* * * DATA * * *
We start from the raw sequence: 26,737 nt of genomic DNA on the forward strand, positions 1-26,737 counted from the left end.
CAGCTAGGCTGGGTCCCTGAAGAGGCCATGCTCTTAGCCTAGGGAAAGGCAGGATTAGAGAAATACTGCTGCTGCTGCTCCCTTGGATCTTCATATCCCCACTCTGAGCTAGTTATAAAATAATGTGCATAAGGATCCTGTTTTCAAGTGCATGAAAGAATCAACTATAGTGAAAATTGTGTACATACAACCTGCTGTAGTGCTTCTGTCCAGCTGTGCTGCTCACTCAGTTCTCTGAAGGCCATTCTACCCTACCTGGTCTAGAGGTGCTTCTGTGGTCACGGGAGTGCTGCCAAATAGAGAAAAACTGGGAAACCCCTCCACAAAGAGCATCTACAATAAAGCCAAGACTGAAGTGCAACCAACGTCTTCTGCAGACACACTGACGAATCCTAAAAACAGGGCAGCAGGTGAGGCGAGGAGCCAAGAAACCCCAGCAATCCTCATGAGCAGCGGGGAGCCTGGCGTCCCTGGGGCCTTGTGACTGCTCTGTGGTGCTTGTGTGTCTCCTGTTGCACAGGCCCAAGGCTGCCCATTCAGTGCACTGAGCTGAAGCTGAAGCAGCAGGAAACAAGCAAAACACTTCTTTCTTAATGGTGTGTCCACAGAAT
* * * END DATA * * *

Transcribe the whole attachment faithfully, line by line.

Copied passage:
We start from the raw sequence: 26,737 nt of genomic DNA on the forward strand, positions 1-26,737 counted from the left end.
CAGCTAGGCTGGGTCCCTGAAGAGGCCATGCTCTTAGCCTAGGGAAAGGCAGGATTAGAGAAATACTGCTGCTGCTGCTCCCTTGGATCTTCATATCCCCACTCTGAGCTAGTTATAAAATAATGTGCATAAGGATCCTGTTTTCAAGTGCATGAAAGAATCAACTATAGTGAAAATTGTGTACATACAACCTGCTGTAGTGCTTCTGTCCAGCTGTGCTGCTCACTCAGTTCTCTGAAGGCCATTCTACCCTACCTGGTCTAGAGGTGCTTCTGTGGTCACGGGAGTGCTGCCAAATAGAGAAAAACTGGGAAACCCCTCCACAAAGAGCATCTACAATAAAGCCAAGACTGAAGTGCAACCAACGTCTTCTGCAGACACACTGACGAATCCTAAAAACAGGGCAGCAGGTGAGGCGAGGAGCCAAGAAACCCCAGCAATCCTCATGAGCAGCGGGGAGCCTGGCGTCCCTGGGGCCTTGTGACTGCTCTGTGGTGCTTGTGTGTCTCCTGTTGCACAGGCCCAAGGCTGCCCATTCAGTGCACTGAGCTGAAGCTGAAGCAGCAGGAAACAAGCAAAACACTTCTTTCTTAATGGTGTGTCCACAGAAT